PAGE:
Baby, it's Hot in Here!

How to Install a Programmable Thermostat

Programmable thermostats are great. They remember to save energy (and money!) even when we don’t. For the most part, after they are installed, you program them and leave them, changing the batteries as needed. When we moved in to ‘the mother of ugly’, I was pleased that there was a programmable thermostat. I adjusted it to suit our needs and forgot about it. Then one night, when I couldn’t sleep, I noticed the heater kicking in at 3:00 am. No wonder I couldn’t sleep! I was way too hot!

After trying everything, short of smashing it with a nearby heavy object, I returned to bed and commented to The Renovator (who wasn’t having difficulties sleeping) that I’d pick up a new thermostat. Off to Rona for the almost-cheapest programmable model available – I think it was $26. Not bad considering it will save us that much and more in the long run.

I considered my approach. After staring the old thermostat down and letting it know who was boss, I ended up bashing it off the wall because I couldn’t find the clips that swung the front panel off the back panel. I found the task of removing the back panel somewhat easier – that at least used screws and I know how to deal with those.

The vision before me, was this:

after the old thermostat was removed

Next, I assembled my tools (just a multi-bit screwdriver – yes, it’s pink, it keeps The Renovator from taking it! I never needed the little one) while surveying the carnage of the old thermostat.

Then, I admired the child-proof packaging of the new thermostat. At last, with my heavy-duty kitchen shears, I had the new thermostat, included batteries and instructions before me. Of course I discarded the instructions immediately (The Renovator is so proud) and began installing.

Not wanting to destroy the ‘incoming’ thermostat as I had the ‘outgoing’, I spent an inordinate amount of time trying to find the tabs to swing the front of the device from the back panel. The tabs were cleverly disguised as bits of white plastic that matched the rest of the unit.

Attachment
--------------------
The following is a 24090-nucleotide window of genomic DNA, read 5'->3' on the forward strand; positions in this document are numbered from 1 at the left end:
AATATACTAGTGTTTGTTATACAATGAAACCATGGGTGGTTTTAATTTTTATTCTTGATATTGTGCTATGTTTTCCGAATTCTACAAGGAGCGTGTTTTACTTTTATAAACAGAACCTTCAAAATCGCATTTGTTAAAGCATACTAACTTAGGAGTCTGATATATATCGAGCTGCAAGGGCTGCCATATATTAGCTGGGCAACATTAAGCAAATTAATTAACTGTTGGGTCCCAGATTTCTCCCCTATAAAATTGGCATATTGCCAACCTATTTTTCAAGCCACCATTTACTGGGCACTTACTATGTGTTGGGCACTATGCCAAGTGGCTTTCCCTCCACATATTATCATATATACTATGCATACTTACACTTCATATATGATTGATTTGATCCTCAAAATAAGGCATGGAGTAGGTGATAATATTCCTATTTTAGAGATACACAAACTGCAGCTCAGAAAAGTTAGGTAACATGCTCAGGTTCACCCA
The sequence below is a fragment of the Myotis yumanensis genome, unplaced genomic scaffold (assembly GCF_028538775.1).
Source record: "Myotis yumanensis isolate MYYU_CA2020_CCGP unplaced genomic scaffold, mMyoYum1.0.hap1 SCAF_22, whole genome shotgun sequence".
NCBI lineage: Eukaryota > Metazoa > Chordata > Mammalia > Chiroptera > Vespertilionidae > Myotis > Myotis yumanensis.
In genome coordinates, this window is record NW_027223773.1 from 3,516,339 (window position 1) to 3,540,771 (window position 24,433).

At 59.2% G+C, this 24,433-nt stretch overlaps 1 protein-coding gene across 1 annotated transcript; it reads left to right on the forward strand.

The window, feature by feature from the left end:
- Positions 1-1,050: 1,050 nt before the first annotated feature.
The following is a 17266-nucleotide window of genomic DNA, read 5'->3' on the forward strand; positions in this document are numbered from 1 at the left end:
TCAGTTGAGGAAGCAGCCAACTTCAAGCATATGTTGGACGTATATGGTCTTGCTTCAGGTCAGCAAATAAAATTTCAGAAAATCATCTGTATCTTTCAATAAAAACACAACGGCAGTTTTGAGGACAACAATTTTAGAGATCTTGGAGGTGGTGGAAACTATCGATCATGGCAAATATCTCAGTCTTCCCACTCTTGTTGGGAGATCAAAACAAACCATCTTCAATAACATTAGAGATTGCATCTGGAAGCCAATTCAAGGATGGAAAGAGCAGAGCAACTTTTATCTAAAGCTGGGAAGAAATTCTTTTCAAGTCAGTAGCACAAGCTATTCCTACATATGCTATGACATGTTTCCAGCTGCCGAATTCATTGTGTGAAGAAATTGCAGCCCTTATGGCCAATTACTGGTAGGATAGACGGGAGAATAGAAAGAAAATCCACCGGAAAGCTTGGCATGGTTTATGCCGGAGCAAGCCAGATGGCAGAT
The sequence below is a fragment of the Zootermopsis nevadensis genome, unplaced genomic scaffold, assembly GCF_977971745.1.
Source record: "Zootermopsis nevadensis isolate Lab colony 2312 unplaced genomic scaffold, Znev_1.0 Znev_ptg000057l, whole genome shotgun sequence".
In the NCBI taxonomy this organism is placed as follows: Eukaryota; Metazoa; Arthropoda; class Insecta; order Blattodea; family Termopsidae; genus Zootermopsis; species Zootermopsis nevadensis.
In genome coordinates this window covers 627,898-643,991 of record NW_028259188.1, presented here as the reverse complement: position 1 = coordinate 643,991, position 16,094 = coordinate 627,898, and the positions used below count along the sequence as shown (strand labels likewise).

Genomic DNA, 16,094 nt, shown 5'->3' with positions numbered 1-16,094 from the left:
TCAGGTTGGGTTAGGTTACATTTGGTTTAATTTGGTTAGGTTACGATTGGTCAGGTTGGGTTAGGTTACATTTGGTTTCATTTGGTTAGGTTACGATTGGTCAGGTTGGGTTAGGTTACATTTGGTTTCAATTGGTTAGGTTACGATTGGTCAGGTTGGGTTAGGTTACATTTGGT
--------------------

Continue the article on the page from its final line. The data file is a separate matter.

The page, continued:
At last I find the hidden tabs, and push on them

Once the tabs are pushed in, the back panel swings easily. I took the new thermostat and positioned it on the wall to see if any of the multitude of screw holes would line up with this model – Voila!

If you lack the numerous old holes like I had, you will need to mark placement for the screw slots of the back panel onto the wall, pre-drill for wall plugs and install the wall plugs (unless you hit a stud and don’t need plugs), in order to put the screws in.

Checking to see if any holes line up – and they do!

Because I had been thrown off a bathroom cabinet by electrical current while installing a light fixture in house #1, I tend to be very respectful of electricity. That being said, the voltage going to your thermostat is minimal, not enough to cause harm, but I still don’t let the wires touch – I’m just cautious like that.

In our case, I was lucky to be dealing with a two-wire heating control. If you have more than two wires, definitely keep the instructions! Once mounted to the wall, I attached the wires to their appropriate terminals. The terminals will be marked on the thermostat. You’ll also find a diagram in your instructions of how to connect your system if you don’t have the simple 2-wire one I was dealing with. It’s always a great idea to mark the wires, as you disconnect them, with the terminal ID from the old thermostat using a bit of masking tape. It makes it much easier to figure out the terminals on the new one.

terminal markers below the terminals

attached to the wall

The heating relay wire is generally white, so this one is easy – attach it to the terminal labelled ‘W’ (for white! They’re so clever). Attach the wires, by loosening the terminal screws 1/2 way, then insert the exposed portion of wire under the screw and tighten it back up.  The black wire is then connected to ‘RH’ terminal.

attach wires to appropriate terminals

In many newer thermostats, there is a small part called a ‘jumper’. The jumper looks a bit like a tiny car fuse and is necessary to define whether you have a gas / oil or electric furnace. We have a gas furnace, so I left the jumper in the ‘HG’ position. For an electric furnace, I would have removed the small black block and pushed it into the position noted for ‘HE’.

it’s that tiny black block at the back, below the terminals

Now, simply close the cover, and open the smaller front panel to program your thermostat! If you’ve managed the installation, programming should be a breeze for you; but just in case, keep those instructions on hand!

Ready for programming!

Is that the final step? No – there is one more very important step before you go pour a glass of wine and congratulate yourself . You must test the system to make sure it is working.

I waited until the next morning (when the house was the coolest) and manually adjusted the temperature setting to higher than the current house temperature on the display.

After a few anxious moments, the furnace kicked in! Just another reason I love being The Renovator’s wife.


Ronda Payne

A writer since she first held a pen, Ronda Payne – aka: the Girl with a Pen, is passionate about words. In 2007, she kissed ‘real jobs’ goodbye and began her true career as a copywriter, non-fiction freelance writer (magazines and other periodicals) and creative writer.

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